BBC documentary viewable online after 25 years
There are occasions in history where extraordinary circumstances conspire to demonstrate the incredible power of music in adversity. A prime example is what happened in Terezín (Theresienstadt), the Jewish ghetto in Czechoslovakia during the Second World War where despite terrible conditions, an extraordinary creative and cultural life existed. So much so, it was shown off to the Red Cross, who were concerned about the fate of Jews in Nazi-occupied Europe.
There’s a common misconception that musicians and composers were selected to go there. Not true. You were simply sent if you were Jewish. Terezín was a garrison town built for 5000 which had to accommodate 60,000 at its peak in what was in reality a staging post for Auschwitz. But as Alice Herz Sommer, a pianist who gave many recitals said, the concerts 'were a remedy for us (the performers) and for them (the audience).'
I made a BBC documentary about the composers and musical life in Terezín 25 years ago. It won awards and was shown around the world, but the story of what happened there is still little-known so it’s great that it is now finally available online.
It’s not only remarkable that music was created in such conditions at all, but that the quality was so good. It’s one of those rare occasions that show that when almost everything else is stripped away, music and creativity are not a luxury but a necessity.
One of the most remarkable witnesses is Zdenka Fantlova, who was 18 years old when she arrived in Terezín in 1942 and is, thankfully, still with us today, aged 96.
(Extract from the interview with Zdenka Fantlova, from The Music of Terezin)
We filmed the music performances in Terezín in a hidden synagogue and attics where performances actually took place. When the film was made in 1993 there was no museum there about the ghetto, but now there is an extremely good one. The museum and cultural life are comprehensively covered. Zdenka Fantlova was in a production called Esther, an 18th-century play on a Jewish theme which couldn’t have been performed anywhere else in Nazi-occupied Europe. You can see the costume she wore as Vasta vividly depicted by Frantisek Zelenka, a designer who worked at the National Theatre in Prague.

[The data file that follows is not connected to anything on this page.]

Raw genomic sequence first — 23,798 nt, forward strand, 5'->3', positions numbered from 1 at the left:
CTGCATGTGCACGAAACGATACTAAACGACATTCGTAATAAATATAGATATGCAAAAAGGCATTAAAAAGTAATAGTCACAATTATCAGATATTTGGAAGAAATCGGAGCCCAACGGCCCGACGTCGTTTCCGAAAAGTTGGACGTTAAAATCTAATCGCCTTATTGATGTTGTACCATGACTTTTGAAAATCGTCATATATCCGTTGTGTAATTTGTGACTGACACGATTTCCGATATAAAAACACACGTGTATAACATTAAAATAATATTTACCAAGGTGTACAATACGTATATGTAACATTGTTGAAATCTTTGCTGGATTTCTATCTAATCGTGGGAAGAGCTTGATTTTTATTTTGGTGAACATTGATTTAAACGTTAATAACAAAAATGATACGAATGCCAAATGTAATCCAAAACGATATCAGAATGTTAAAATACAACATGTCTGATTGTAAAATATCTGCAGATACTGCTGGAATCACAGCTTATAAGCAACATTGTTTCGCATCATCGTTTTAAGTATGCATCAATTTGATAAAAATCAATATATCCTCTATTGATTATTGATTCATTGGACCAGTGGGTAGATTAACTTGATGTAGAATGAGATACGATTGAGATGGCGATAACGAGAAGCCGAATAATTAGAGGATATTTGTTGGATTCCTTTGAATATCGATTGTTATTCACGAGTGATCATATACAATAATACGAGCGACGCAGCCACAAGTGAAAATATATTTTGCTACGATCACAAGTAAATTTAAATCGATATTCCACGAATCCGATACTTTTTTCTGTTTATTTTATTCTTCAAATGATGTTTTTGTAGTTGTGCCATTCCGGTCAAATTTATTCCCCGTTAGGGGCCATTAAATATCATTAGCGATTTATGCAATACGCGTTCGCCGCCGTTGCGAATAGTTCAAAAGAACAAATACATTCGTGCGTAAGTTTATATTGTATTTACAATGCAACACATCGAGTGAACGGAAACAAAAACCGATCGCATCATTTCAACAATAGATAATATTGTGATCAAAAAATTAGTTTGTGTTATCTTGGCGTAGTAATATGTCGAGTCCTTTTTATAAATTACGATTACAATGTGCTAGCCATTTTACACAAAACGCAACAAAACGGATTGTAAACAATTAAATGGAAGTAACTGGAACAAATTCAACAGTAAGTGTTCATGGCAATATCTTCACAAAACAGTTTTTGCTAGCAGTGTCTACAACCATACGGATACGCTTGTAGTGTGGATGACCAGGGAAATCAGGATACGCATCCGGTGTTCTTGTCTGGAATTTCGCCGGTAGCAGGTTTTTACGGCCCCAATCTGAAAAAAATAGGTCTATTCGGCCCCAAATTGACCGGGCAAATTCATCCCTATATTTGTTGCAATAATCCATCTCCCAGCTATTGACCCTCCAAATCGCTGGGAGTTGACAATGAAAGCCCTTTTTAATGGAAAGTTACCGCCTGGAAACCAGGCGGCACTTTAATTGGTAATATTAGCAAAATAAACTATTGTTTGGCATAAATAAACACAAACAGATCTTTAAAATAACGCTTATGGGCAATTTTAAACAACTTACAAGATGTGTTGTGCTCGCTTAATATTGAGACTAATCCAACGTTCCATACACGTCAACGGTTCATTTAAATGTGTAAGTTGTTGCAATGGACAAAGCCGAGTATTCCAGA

The four main composers who were active in Terezín were Gideon Klein, Hans Krása, Pavel Haas (a pupil of Janáček) and Viktor Ullmann (a pupil of Schoenberg). The latter wrote a brave and allegorical opera called Der Kaiser von Atlantis (The Emperor of Atlantis), one of the few pieces to be censored in Terezín because it satirised Hitler as a power-crazed tyrant. Back in 1993 we were able to film the Czech baritone Karel Bermann who played the role of Death. His account of this and a performance of the Verdi Requiem are hugely valuable. He died not long after the film was completed in 1995.
(Extract from the interview with Karel Bermann, from The Music of Terezin)
In 1993, The Music of Terezin was probably the first co-production between the BBC and Czech television after the Velvet Revolution of 1989 and it was part of the process of rediscovering a forgotten or neglected part of Czech and European history. While the BBC provided the cash, Czech TV provided invaluable resourced for amazing shots on the railways - trains are tragically an important part of the story - and a crane for dramatic ariel shots of Terezín.
It’s thanks to ORT and their extraordinary Holocaust Music website that this film has ben rescued from the archives after 25 years and can now be seen by anybody. Hopefully these major composers who have been sidelined from music history, because they were killed in Auschwitz and elsewhere, can take their rightful place in music history. The Terezín story is an extraordinary testament to human resilience and creativity.
The full film is viewable here: holocaustmusic.ort.org